The renal parenchymal defect should be covered with thrombin-soaked Gelfoam to enhance hemostasis and then covered with renal capsule, if possible. Typically, after partial nephrectomy for polar injuries, the remaining renal capsule is insufficient to allow for primary closure. In this case, an omental pedicle flap can be brought around the colon or through a window in the colon mesentery and attached with interrupted suture to the existing renal capsule for coverage of the defect. Its excellent vascular supply and lymphatic drainage make omentum an excellent tissue choice for coverage of renal injuries, especially in the setting of concomitant bowel or pancreatic injury. A retroperitoneal drain is placed routinely.

Major injuries to the midportion of the kidney are more difficult to repair than polar injuries, but the same surgical principles apply. Nonviable tissue is removed sharply. Sites of bleeding are individually ligated with fine absorbable sutures, and the collecting system is closed watertight. Interrupted 3-0 chromic sutures placed superficially are ideal for renal capsule approximation. Capsular sutures are best placed without incorporating the underlying parenchyma, as that tissue is extremely friable. Thrombin-soaked Gelfoam bolsters in the defect enhance hemostasis, prevent urinary leakage, and stabilize capsular closure. Again, omentum should be used if primary capsular closure cannot be achieved. We frequently place a row of small titanium staples in the renal capsule near the closure to visualize the operative site on subsequent imaging studies. A retroperitoneal Penrose drain is brought out through a separate incision in most cases. Suction-type drains may initiate or prolong urinary leakage.

Renal stab wounds may be repaired using the same methods detailed above. As discussed, many may be amenable to nonoperative management. If laparotomy is performed for associated injuries, renal reconstruction should be done concomitantly. Tissue destruction is frequently much less than that seen with gunshot injuries. Frequently, entrance and exit wounds may be simply oversewn.

Renal vascular injuries are a major cause of renal loss and may coexist with parenchymal lacerations. Main renal artery or complex renal vein injuries frequently lead to total nephrectomy. Venous injuries may occur along the main renal vein or in segmental branches. In either case, the first step is to temporarily occlude the main renal artery. Vascular clamps are then placed proximal and distal to the venous laceration. A running suture of 5-0 vascular silk is then used to close the venous defect. Segmental arterial injuries are best repaired in a similar fashion. Smaller segmental veins can safely be ligated because of the internal collateral circulation of the venous system. Also, the left main renal vein may be ligated proximally because there is extensive collateral flow through the adrenal, lumbar, and gonadal branches.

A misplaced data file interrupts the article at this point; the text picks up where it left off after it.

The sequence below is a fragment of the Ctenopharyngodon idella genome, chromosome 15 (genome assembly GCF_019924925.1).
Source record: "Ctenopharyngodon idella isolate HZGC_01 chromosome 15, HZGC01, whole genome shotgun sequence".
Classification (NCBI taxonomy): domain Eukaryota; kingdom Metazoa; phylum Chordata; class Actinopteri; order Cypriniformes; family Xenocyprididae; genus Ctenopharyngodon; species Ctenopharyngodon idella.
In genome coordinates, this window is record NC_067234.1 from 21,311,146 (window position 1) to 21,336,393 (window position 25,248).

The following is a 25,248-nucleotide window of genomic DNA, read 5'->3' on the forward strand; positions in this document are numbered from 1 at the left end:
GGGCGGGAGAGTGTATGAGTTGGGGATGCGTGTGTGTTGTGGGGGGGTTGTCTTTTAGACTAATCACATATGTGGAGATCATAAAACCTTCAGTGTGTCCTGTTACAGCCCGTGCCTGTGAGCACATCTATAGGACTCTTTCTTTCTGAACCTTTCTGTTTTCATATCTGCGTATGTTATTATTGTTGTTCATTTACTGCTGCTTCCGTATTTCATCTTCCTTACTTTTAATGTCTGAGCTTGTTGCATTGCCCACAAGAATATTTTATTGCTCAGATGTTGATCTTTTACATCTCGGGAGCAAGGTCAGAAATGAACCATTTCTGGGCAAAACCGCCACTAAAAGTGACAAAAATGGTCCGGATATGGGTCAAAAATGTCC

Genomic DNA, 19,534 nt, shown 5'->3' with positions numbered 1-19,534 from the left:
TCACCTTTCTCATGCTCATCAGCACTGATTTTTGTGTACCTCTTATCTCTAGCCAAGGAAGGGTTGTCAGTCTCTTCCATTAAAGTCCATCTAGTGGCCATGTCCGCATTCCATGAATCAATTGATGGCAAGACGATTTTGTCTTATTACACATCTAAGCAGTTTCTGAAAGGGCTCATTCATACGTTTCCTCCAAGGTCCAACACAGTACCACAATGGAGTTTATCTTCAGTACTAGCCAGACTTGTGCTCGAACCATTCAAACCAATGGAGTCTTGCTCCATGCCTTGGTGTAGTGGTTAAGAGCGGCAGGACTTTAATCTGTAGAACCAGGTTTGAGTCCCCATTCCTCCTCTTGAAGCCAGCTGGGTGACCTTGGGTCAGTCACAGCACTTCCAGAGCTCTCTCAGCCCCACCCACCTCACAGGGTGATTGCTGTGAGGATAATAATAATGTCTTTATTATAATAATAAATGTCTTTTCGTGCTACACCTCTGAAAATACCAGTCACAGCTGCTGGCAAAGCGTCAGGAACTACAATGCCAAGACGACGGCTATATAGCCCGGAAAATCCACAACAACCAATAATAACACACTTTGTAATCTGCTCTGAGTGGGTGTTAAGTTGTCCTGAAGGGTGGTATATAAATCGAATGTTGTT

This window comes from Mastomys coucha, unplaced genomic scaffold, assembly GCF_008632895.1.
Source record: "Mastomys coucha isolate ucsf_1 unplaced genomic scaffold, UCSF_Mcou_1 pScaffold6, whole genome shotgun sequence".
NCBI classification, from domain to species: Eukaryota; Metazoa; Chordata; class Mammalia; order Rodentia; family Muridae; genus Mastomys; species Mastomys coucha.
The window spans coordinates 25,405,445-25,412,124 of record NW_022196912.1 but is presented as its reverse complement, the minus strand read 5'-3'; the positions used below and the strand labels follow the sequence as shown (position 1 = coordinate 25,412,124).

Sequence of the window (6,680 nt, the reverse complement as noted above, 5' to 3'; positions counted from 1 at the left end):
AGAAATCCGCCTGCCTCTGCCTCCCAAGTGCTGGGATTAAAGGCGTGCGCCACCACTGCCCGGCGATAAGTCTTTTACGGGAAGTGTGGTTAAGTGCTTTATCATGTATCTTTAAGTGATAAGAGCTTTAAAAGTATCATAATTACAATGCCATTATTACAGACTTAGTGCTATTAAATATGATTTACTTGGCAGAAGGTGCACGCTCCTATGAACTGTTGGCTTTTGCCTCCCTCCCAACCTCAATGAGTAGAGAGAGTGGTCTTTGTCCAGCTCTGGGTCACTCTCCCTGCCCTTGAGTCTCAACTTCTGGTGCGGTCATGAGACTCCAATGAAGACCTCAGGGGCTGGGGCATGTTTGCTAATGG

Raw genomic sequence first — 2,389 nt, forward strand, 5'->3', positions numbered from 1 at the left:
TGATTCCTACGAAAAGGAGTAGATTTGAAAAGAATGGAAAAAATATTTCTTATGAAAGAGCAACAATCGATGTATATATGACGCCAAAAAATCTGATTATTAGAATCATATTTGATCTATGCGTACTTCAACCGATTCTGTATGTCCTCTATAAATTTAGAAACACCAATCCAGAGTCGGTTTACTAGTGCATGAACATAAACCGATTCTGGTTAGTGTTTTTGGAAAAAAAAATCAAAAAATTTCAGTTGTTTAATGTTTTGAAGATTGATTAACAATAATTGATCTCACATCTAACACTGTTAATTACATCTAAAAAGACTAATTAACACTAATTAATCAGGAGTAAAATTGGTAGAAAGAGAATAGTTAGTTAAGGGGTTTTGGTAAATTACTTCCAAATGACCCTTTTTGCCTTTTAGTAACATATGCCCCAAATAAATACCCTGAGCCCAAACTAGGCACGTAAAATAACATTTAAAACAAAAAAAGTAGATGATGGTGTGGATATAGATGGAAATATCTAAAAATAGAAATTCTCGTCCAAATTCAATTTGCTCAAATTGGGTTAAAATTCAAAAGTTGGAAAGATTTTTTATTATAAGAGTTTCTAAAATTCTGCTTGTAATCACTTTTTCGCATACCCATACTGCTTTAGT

Gross blood in the urine usually clears within 24 hours, and patients should be observed at bed rest during this time. Ambulation is resumed once the urine is clear. Serial hematocrits should be monitored because delayed bleeding is possible. Renal angiography and selective embolization may be considered in the event of continued hemorrhage. Retroperitoneal drains are normally removed within 48 to 72 hours. If drainage is excessive, an aliquot may be checked for creatinine; a level similar to that of serum suggests peritoneal fluid rather than urine. Blood pressure is checked before discharge. A radionuclide study is usually obtained around the time of discharge to assess function, and a renal imaging study is again obtained at about 3 months.



Small amounts of urinary extravasation are usually not clinically significant as long as they do not become infected. Large urinomas are best treated with percutaneous drainage. Delayed renal hemorrhage is most likely within the first 2 weeks, and this complication is best treated initially with percutaneous embolization and supportive therapy. Hypertension occurs rarely after renal injuries, and it is usually easily controlled by medical therapy alone. Delayed urinary bleeding may be a sign of a vascular fistula to the collecting system: this complication is frequently difficult to reconstruct and may often be best treated with nephrectomy.


Renal reconstruction has achieved adequate preservation of function in 83% of patients at our institution. We have found renal salvage to be safe in the presence of concomitant bowel or pancreatic injuries.